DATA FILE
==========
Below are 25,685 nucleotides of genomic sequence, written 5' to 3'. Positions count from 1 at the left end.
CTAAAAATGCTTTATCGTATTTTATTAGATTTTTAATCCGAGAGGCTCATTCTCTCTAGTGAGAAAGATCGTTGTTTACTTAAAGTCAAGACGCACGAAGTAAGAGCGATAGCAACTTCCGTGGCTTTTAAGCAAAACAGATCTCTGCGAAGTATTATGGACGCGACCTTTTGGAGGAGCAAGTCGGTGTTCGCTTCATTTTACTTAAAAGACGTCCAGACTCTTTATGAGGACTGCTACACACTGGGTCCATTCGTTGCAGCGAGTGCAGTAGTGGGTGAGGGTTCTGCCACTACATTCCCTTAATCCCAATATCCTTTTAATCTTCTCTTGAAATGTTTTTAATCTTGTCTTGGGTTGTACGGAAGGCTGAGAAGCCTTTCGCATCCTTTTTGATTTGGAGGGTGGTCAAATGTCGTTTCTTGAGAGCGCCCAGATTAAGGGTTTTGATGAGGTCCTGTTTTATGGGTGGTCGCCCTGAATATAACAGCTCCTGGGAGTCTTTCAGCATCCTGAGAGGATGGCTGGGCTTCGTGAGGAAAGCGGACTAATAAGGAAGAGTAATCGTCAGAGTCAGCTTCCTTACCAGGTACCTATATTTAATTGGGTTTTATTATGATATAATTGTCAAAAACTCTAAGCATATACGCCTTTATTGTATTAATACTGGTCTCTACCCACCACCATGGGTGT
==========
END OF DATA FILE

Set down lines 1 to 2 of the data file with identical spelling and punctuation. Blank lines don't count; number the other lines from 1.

Below are 25,685 nucleotides of genomic sequence, written 5' to 3'. Positions count from 1 at the left end.
CTAAAAATGCTTTATCGTATTTTATTAGATTTTTAATCCGAGAGGCTCATTCTCTCTAGTGAGAAAGATCGTTGTTTACTTAAAGTCAAGACGCACGAAGTAAGAGCGATAGCAACTTCCGTGGCTTTTAAGCAAAACAGATCTCTGCGAAGTATTATGGACGCGACCTTTTGGAGGAGCAAGTCGGTGTTCGCTTCATTTTACTTAAAAGACGTCCAGACTCTTTATGAGGACTGCTACACACTGGGTCCATTCGTTGCAGCGAGTGCAGTAGTGGGTGAGGGTTCTGCCACTACATTCCCTTAATCCCAATATCCTTTTAATCTTCTCTTGAAATGTTTTTAATCTTGTCTTGGGTTGTACGGAAGGCTGAGAAGCCTTTCGCATCCTTTTTGATTTGGAGGGTGGTCAAATGTCGTTTCTTGAGAGCGCCCAGATTAAGGGTTTTGATGAGGTCCTGTTTTATGGGTGGTCGCCCTGAATATAACAGCTCCTGGGAGTCTTTCAGCATCCTGAGAGGATGGCTGGGCTTCGTGAGGAAAGCGGACTAATAAGGAAGAGTAATCGTCAGAGTCAGCTTCCTTACCAGGTACCTATATTTAATTGGGTTTTATTATGATATAATTGTCAAAAACTCTAAGCATATACGCCTTTATTGTATTAATACTGGTCTCTACCCACCACCATGGGTGT